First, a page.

Not only is quarterback Justin Herbert learning a new offense this offseason, he's doing so while practicing against a puzzling defense.
Head coach Brandon Staley spoke after last week's minicamp about the process they've gone through together this offseason – a process that has pushed the reigning Offensive Rookie of the Year to improve all aspects of his game entering season two.
"We didn't want to take it easy on him," Staley said. "We wanted to make it right for him. Those are two different things. Justin is such a hard worker. When you see him out on the practice field, you can see all of that hard work really shine. I thought that he had a really solid two days here."
Physical traits aside, Staley said that Herbert's command and comfortability both in and out of the huddle were among the things that stood out over two-and-a-half weeks of OTAs and minicamp.
It's a testament to the investment Herbert has made and the progress he's seen in his short time together with Staley. Herbert said he'll spend his time away from the facility studying so that he has the offense "down to a T" when training camp commences.
"What he and I talked about is that most of the things in life that are worth it, you really have to fight for," Staley said. "It's not just going to happen right away."
Herbert said there's "a ton" he's focused on improving, from drops and footwork to having a better feel in the pocket. In addition to mastering the offensive playbook, Herbert pointed to defensive recognition as another element of the game he's working to get better at.
That's where Staley's D has delivered.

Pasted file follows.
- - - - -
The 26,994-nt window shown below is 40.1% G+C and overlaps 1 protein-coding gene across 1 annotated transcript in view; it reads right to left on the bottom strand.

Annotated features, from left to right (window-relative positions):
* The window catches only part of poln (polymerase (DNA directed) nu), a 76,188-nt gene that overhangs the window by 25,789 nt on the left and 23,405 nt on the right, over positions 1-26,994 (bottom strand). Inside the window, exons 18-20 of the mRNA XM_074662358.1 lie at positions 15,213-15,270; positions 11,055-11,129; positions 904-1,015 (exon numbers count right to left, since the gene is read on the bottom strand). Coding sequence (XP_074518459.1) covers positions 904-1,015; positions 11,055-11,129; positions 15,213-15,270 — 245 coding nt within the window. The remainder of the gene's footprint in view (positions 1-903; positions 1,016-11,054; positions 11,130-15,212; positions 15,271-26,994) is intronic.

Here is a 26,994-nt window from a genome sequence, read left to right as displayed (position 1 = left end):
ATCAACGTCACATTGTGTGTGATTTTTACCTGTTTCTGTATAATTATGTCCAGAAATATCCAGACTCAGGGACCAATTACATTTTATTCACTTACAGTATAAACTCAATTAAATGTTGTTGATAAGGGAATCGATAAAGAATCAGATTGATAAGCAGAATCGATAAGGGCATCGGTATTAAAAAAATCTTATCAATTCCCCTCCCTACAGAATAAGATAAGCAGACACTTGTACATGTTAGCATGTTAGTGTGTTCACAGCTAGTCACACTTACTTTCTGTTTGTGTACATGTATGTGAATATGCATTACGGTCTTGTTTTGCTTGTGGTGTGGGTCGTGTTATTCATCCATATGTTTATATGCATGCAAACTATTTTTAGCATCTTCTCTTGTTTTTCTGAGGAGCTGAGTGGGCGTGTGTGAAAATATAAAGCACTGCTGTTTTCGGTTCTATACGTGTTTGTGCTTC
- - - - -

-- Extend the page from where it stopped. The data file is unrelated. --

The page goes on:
"All of the defensive looks that they have — they hold their disguise so well and they're always showing [coverage] shell," Herbert said. "It puts the offense in a tough position because everything looks the same and you're not really able to pick up where the pressure is coming from, where to slide to and who to point. Just seeing all of that, it doesn't get much more complicated than that, so I have really appreciated that."
Picking up a complex offense while facing a defense designed to confuse could be maddening for a 23-year-old quarterback. Veteran tight end Jared Cook – who played in offensive coordinator Joe Lombardi's offense the last two seasons in New Orleans – said he's seen young signal callers that don't understand the offense and are never able to pick it up.
Herbert, though, is different.
"What I see from him is that the corrections that he's making aren't big ones, but the little ones that he makes, he picks up on them fast," Cook said. "He changes it. It's not a repetitive correction thing, which is what you see out of a lot of young guys, no matter what position, in the league. There are those mistakes that you have to get rid of and I don't see any of that from him. He's been on it, man."
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